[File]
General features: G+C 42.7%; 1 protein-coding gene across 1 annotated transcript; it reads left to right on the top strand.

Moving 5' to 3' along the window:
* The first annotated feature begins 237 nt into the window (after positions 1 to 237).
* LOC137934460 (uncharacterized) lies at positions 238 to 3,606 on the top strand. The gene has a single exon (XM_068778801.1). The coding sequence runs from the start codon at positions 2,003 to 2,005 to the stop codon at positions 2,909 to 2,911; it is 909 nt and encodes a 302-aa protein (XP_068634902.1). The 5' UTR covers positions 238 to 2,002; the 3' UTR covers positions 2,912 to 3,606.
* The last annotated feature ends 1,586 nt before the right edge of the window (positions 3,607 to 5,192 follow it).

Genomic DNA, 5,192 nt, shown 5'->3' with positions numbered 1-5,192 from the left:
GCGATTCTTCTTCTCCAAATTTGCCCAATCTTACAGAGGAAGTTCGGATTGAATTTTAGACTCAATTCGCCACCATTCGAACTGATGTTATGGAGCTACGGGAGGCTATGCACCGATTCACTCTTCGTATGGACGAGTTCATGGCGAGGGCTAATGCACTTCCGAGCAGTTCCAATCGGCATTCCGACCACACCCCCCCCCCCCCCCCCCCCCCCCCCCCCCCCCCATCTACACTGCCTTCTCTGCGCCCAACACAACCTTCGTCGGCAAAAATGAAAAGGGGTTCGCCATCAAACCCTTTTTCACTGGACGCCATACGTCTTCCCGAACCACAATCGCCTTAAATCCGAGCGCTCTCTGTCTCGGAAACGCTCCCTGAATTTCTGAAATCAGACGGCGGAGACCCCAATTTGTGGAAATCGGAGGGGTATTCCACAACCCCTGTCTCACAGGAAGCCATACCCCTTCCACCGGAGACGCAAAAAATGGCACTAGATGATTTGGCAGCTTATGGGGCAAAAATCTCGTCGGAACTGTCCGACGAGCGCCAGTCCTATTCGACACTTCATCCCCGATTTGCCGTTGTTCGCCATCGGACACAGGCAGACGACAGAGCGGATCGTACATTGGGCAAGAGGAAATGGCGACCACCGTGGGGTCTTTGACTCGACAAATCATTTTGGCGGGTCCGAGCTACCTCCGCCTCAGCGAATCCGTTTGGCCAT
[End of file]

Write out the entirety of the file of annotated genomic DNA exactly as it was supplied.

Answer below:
General features: G+C 42.7%; 1 protein-coding gene across 1 annotated transcript; it reads left to right on the top strand.

Moving 5' to 3' along the window:
* The first annotated feature begins 237 nt into the window (after positions 1 to 237).
* LOC137934460 (uncharacterized) lies at positions 238 to 3,606 on the top strand. The gene has a single exon (XM_068778801.1). The coding sequence runs from the start codon at positions 2,003 to 2,005 to the stop codon at positions 2,909 to 2,911; it is 909 nt and encodes a 302-aa protein (XP_068634902.1). The 5' UTR covers positions 238 to 2,002; the 3' UTR covers positions 2,912 to 3,606.
* The last annotated feature ends 1,586 nt before the right edge of the window (positions 3,607 to 5,192 follow it).

Genomic DNA, 5,192 nt, shown 5'->3' with positions numbered 1-5,192 from the left:
GCGATTCTTCTTCTCCAAATTTGCCCAATCTTACAGAGGAAGTTCGGATTGAATTTTAGACTCAATTCGCCACCATTCGAACTGATGTTATGGAGCTACGGGAGGCTATGCACCGATTCACTCTTCGTATGGACGAGTTCATGGCGAGGGCTAATGCACTTCCGAGCAGTTCCAATCGGCATTCCGACCACACCCCCCCCCCCCCCCCCCCCCCCCCCCCCCCCCCATCTACACTGCCTTCTCTGCGCCCAACACAACCTTCGTCGGCAAAAATGAAAAGGGGTTCGCCATCAAACCCTTTTTCACTGGACGCCATACGTCTTCCCGAACCACAATCGCCTTAAATCCGAGCGCTCTCTGTCTCGGAAACGCTCCCTGAATTTCTGAAATCAGACGGCGGAGACCCCAATTTGTGGAAATCGGAGGGGTATTCCACAACCCCTGTCTCACAGGAAGCCATACCCCTTCCACCGGAGACGCAAAAAATGGCACTAGATGATTTGGCAGCTTATGGGGCAAAAATCTCGTCGGAACTGTCCGACGAGCGCCAGTCCTATTCGACACTTCATCCCCGATTTGCCGTTGTTCGCCATCGGACACAGGCAGACGACAGAGCGGATCGTACATTGGGCAAGAGGAAATGGCGACCACCGTGGGGTCTTTGACTCGACAAATCATTTTGGCGGGTCCGAGCTACCTCCGCCTCAGCGAATCCGTTTGGCCAT